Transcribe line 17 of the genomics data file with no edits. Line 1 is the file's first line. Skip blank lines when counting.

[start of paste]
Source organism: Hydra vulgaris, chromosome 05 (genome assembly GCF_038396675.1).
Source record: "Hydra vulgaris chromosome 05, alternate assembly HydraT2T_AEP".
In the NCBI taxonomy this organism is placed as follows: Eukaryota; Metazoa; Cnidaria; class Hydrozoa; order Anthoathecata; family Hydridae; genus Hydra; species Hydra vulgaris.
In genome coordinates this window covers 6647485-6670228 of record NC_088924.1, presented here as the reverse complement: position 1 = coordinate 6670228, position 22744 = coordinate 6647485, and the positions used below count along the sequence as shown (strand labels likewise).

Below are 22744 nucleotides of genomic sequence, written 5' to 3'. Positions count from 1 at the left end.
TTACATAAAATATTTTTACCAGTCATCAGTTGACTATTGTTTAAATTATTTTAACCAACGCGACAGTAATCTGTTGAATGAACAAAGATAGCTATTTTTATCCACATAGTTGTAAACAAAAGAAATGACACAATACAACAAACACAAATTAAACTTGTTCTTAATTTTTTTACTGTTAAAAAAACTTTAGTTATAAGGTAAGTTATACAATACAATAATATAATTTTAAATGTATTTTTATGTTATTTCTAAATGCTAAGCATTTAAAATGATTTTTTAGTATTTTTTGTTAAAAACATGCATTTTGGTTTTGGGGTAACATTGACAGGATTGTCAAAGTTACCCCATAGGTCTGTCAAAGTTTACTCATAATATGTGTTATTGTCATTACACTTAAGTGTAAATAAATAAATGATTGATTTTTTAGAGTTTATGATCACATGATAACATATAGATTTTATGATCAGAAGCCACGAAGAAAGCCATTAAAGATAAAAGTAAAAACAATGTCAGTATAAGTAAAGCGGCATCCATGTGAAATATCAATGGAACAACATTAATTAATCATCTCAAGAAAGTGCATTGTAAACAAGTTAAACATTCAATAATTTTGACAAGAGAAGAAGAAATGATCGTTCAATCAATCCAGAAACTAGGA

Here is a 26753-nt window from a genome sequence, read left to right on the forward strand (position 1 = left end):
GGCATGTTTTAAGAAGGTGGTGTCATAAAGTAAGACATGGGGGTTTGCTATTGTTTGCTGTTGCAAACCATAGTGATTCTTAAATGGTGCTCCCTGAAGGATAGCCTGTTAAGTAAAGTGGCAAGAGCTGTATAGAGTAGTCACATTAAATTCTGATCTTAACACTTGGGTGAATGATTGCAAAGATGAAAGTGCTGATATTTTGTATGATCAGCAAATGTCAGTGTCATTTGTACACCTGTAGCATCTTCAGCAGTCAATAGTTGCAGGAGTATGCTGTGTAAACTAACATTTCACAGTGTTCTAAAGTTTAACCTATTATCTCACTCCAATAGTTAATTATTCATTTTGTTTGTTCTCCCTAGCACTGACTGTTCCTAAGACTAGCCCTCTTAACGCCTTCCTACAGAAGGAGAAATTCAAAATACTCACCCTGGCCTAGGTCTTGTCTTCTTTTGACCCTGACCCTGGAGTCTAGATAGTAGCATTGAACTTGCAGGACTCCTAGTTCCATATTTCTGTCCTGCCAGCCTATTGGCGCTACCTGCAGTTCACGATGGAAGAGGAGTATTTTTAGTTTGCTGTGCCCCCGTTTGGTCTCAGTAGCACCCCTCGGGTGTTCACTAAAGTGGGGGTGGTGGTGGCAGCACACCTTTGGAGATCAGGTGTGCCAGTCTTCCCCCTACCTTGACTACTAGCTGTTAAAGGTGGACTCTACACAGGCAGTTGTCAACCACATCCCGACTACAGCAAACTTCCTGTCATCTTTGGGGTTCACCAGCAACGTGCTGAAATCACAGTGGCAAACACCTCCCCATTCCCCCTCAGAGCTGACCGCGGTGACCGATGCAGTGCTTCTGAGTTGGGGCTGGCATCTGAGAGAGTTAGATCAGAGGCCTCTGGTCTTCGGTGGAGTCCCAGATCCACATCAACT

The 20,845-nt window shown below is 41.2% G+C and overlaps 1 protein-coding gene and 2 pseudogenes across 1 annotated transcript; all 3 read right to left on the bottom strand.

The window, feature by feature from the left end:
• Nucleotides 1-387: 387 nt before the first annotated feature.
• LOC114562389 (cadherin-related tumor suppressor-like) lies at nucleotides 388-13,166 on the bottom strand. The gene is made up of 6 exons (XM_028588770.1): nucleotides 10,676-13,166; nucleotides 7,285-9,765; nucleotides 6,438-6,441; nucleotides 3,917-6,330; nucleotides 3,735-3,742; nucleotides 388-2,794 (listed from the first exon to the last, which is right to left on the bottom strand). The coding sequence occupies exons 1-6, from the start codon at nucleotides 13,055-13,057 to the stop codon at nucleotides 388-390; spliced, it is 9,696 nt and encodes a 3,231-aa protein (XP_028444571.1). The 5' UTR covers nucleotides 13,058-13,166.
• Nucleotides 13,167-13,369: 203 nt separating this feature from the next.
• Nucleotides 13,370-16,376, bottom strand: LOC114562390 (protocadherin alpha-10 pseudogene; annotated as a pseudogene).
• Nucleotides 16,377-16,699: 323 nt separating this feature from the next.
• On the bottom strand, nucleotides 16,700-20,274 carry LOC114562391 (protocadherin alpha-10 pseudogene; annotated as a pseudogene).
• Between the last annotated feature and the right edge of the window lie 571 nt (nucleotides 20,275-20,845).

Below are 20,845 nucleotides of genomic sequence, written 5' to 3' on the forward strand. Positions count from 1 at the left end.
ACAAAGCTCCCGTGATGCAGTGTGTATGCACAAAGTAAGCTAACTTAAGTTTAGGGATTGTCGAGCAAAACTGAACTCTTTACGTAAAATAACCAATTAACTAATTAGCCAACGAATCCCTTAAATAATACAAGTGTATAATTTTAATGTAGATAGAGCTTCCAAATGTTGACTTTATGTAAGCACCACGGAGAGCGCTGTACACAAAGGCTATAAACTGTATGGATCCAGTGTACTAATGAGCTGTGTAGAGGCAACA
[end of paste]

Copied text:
• Between the last annotated feature and the right edge of the window lie 571 nt (nucleotides 20,275-20,845).